I could see maybe were you might hear something similar to what pacing or timing might be if you were listening to a tape deck or turntable and it was having trouble keeping the speed constant. However for digital music it just shouldn't be a thing. It should be a term used to describe music, not equipment.

“First, most speakers are designed to measure flat in an anechoic chamber. When a speaker is put into a room it gets a bass boost from the proximity of the walls—this boost typically happens at about 200Hz and below. It also naturally gains a warm tilt due to the ever reducing sound power being put into the room as the frequency gets higher and the speakers directivity becomes more narrow.”
 
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Oct 3, 2021 at 3:50 AM Post #34 of 105

bigshot

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I prefer accuracy to coloration.
 
Oct 3, 2021 at 9:13 AM Post #35 of 105

bfreedma

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Everything can’t be measured. Take a sunset, every sunset is slightly different. There is an element of subjectivity there. Maybe one sunset has more clouds and another has less, who to say one in better? It’s entirely subjective. There is absolutely a place in science for subjective observations? The perceived bounce of a reproduction can be noted, less or more....to the point of smearing detail or bringing detail into absolute clear focus.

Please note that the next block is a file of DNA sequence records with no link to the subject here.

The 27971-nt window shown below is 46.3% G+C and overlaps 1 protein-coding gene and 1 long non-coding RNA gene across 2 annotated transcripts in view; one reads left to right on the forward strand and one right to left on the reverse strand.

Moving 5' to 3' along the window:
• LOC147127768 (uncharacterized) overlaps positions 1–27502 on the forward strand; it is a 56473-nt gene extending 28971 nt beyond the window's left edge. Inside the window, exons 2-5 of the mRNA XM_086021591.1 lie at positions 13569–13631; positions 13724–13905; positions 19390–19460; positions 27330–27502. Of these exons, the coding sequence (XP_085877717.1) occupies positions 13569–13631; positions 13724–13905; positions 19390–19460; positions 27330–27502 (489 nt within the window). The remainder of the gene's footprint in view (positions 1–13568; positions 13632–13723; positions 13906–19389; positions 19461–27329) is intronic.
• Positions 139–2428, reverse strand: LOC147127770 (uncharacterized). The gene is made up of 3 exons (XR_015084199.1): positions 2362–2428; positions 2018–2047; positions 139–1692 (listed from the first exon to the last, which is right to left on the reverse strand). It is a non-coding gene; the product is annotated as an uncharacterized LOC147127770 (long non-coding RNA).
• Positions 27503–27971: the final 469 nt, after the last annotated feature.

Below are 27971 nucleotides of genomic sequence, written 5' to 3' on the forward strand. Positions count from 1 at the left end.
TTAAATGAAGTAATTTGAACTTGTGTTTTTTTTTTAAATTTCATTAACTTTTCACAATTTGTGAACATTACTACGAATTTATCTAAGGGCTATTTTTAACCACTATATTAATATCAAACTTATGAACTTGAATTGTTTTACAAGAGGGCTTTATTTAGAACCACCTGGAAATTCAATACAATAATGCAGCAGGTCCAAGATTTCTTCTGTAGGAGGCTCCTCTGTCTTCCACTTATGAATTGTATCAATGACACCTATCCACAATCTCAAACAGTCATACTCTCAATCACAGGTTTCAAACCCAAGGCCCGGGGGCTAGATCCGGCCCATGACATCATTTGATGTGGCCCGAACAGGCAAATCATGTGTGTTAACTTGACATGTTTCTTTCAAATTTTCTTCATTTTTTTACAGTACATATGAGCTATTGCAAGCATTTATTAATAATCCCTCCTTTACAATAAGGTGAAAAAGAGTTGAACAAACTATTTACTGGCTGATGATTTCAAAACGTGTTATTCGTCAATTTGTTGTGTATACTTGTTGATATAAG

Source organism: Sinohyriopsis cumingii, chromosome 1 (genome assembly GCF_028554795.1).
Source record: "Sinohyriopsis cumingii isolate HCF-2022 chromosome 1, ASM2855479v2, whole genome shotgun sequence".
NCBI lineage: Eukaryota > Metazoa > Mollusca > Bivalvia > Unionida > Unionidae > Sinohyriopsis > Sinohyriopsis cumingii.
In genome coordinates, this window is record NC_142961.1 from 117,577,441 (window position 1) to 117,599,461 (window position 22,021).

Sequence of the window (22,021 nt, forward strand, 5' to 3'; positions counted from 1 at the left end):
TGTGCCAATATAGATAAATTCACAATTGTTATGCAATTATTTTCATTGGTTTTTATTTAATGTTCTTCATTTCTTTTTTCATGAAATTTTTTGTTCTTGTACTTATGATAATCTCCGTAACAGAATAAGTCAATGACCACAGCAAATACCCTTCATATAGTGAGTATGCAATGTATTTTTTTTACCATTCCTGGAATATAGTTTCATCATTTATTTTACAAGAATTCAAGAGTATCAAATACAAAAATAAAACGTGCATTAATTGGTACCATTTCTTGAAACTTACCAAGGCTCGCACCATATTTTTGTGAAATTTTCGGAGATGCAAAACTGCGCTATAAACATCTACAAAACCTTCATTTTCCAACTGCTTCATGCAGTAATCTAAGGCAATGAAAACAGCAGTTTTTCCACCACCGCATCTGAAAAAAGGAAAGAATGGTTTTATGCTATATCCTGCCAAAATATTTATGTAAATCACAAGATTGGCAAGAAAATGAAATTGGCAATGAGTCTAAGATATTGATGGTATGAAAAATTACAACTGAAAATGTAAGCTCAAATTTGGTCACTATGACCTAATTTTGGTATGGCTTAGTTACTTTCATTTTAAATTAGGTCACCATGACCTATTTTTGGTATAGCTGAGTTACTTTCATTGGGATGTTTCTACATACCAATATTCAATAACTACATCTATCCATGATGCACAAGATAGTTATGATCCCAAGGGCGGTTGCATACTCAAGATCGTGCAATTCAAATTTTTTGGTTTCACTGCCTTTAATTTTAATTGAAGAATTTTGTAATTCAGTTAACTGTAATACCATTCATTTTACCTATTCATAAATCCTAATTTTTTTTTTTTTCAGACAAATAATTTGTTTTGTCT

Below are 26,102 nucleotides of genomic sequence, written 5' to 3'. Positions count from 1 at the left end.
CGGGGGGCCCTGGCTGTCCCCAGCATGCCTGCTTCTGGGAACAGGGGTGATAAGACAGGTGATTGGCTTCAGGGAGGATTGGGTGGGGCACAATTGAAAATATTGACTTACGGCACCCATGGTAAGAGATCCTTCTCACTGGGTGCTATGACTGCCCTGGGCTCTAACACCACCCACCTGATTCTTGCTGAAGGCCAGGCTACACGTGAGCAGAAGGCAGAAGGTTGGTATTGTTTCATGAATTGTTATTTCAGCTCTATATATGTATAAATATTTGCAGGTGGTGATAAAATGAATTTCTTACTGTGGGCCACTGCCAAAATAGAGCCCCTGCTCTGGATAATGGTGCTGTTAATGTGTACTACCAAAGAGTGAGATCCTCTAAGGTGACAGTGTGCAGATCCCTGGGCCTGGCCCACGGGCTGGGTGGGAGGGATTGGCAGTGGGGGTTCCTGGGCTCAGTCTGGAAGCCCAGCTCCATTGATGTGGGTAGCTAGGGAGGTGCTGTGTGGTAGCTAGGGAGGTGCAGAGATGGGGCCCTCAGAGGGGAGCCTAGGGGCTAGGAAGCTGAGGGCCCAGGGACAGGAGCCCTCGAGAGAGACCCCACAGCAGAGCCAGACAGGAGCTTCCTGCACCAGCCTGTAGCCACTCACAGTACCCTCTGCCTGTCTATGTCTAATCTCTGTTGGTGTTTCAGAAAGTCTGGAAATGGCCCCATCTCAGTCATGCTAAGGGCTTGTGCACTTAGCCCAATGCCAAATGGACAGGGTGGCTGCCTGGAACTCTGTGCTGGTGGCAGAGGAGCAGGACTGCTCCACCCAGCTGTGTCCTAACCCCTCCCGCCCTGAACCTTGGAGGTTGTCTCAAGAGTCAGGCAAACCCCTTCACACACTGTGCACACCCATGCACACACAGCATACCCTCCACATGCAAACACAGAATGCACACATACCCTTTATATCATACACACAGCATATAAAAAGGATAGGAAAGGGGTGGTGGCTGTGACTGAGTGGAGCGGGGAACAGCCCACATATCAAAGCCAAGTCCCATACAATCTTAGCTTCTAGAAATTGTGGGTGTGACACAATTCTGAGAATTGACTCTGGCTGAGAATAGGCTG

E96DBC86-18A0-47BD-B6EA-E7B999F37180.jpeg

You’re literally making up this as you go. If you have any evidence to produce instead of meaningless flowery prose, now would be a good time to post it.

Unless you can somehow learn the difference between subjective preference and defined point of reference, nothing can be made of your postings in Sound Science.
 
Oct 3, 2021 at 9:18 AM Post #36 of 105

bfreedma